5. Next year’s school: Daniel Cicala is helping organize next year’s ACT school. Please contact him at if you would like to get involved.

  6. Look forward to the official call for submissions, coming soon, for the first issue of Compositionality!

The minutes mentioned above contain interesting thoughts on these topics:

• Day 1: Causality
• Day 2: AI & Cognition
• Day 3: Dynamical Systems
• Day 4: Systems Biology
• Day 5: Closing

Cognition, Convexity, and Category Theory

15 June, 2018

Two more students in the Applied Category Theory 2018 school wrote a blog article about a paper they read:

• Tai-Danae Bradley and Brad Theilman, Cognition, convexity and category theory, The n-Category Café, 10 March 2018.

Tai-Danae Bradley is a mathematics PhD student at the CUNY Graduate Center and well-known math blogger. Brad Theilman is a grad student in neuroscience at the Gentner Lab at U. C. San Diego. I was happy to get to know both of them when the school met in Leiden.

In their blog article, they explain this paper:

• Joe Bolt, Bob Coecke, Fabrizio Genovese, Martha Lewis, Dan Marsden, and Robin Piedeleu, Interacting conceptual spaces I.

Fans of convex sets will enjoy this!

Applied Category Theory Course: Databases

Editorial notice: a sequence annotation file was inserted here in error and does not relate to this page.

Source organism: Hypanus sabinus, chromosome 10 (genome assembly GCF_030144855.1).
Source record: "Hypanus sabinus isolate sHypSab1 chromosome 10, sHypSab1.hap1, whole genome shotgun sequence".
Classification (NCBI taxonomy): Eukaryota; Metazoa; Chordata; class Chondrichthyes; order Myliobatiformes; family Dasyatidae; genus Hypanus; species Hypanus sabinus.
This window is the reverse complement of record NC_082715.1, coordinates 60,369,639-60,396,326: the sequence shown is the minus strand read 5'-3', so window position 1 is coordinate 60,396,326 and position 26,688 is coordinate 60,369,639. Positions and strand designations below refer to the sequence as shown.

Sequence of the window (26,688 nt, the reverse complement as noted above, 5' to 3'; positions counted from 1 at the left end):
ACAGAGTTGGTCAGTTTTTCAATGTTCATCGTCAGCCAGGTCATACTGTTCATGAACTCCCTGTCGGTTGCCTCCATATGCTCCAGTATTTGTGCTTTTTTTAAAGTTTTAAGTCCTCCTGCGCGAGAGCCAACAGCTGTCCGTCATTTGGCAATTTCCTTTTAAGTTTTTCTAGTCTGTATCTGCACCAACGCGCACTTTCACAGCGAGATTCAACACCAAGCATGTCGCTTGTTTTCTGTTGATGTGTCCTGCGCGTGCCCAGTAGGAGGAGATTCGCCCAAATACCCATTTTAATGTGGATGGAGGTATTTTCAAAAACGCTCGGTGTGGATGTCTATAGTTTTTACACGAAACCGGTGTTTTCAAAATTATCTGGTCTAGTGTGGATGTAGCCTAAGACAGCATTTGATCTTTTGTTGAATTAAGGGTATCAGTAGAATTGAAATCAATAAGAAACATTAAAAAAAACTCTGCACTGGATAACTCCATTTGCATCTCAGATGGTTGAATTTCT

6 June, 2018


In my online course we’re now into the third chapter of Fong and Spivak’s book Seven Sketches. Now we’re talking about databases!

To some extent this is just an excuse to (finally) introduce categories, functors, natural transformations, adjoint functors and Kan extensions. Great stuff, and databases are a great source of easy examples.

But it’s also true that Spivak helps run a company called Categorical Informatics that actually helps design databases using category theory! And his partner, Ryan Wisnesky, would be happy to talk to people about it. If you’re interested, click the link: he’s attending my course.

To read and join discussions on Chapter 3 go here:

Chapter 3

You can also do exercises and puzzles, and see other people’s answers to these.

Here are the lectures I’ve given so far:

Lecture 34 – Chapter 3: Categories
Lecture 35 – Chapter 3: Categories versus Preorders
Lecture 36 – Chapter 3: Categories from Graphs
Lecture 37 – Chapter 3: Presentations of Categories